Technology, science, and modern agricultural practices are the key to increasing smallholder farmer productivity and incomes. Drip irrigation is one constantly-developing technology that  iDE, a leader in smallholder technology solutions, has embraced. In Cambodia, iDE developed a package of support, including drip irrigation and fertigation, that doubled farmer productivity.

In Haiti, Chemonics promotes a new integrated system of hillside greenhouses, vertical farming, and drip irrigation systems that is allowing farmers to make the most out of poor water infrastructure and triple their productive seasons. Catchment systems are excellent ways to improve water infrastructure in order to collect water more efficiently during the rainy season so it can be used year-round, extending and multiplying growing seasons for many farmers.

Technological packages like the combination of greenhouses, catchments, and drip irrigation — when developed appropriately with respect to the local context — allow farmers like Jude to more efficiently harness water to get “more crop per drop.”

Stabilize to re-energize degraded land

Denuded hillsides have created an environmental disaster in Haiti, but new approaches and technologies are providing solutions. USAID funding helped Haitians rehabilitate 71 miles of ravines, plant 5.6 million trees, and build a state-of-the-art water diversion dam that has helped harness water and protect Jude and 50,000 other farmers against flooding in the Cul-de-Sac plain.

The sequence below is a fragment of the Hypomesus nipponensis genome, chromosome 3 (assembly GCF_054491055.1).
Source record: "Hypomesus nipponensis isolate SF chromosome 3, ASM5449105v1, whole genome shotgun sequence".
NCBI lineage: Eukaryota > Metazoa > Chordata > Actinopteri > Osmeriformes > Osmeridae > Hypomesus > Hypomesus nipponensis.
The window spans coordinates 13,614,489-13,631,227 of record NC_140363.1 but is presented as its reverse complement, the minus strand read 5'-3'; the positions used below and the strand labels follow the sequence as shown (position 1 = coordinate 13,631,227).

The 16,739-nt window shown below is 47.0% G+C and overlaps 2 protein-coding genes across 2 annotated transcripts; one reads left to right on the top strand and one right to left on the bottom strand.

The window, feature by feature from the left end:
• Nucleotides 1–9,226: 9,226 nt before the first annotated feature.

Above the plain, farmers are combating deforestation by planting trees and grasses that prevent erosion and allow more productive agriculture on the hillsides. Additionally, promoting greenhouse technology improves potential productivity, reducing pressure on land.

Build carbon capture ecosystems

According to the FAO, agriculture and land use is responsible for 24 percent of global greenhouse gas emissions. Agriculture therefore has the potential to play an important role in mitigating global emissions. According to France’s Ministry of Agriculture, a 4 percent annual increase in global soil carbon stock would stop the current increase in atmospheric carbon dioxide.

We have to look to no further than Iowa, a U.S. state where more than 99 percent of the native prairies have been modified, to see this principle at work.

On Nov. 20, a New York Times op-ed reported on the dramatic steps Iowa’s farmers and leaders are taking to both enhance carbon sequestration through agroforestry and investing in renewable energy to directly reduce carbon emissions. Grant Schultz, the “mad scientist of permaculture” and owner of Versaland, an Iowan agroforestry farm, has transformed a degraded industrial corn farm into a model to revitalize agricultural ecosystems for farmers around the world to emulate.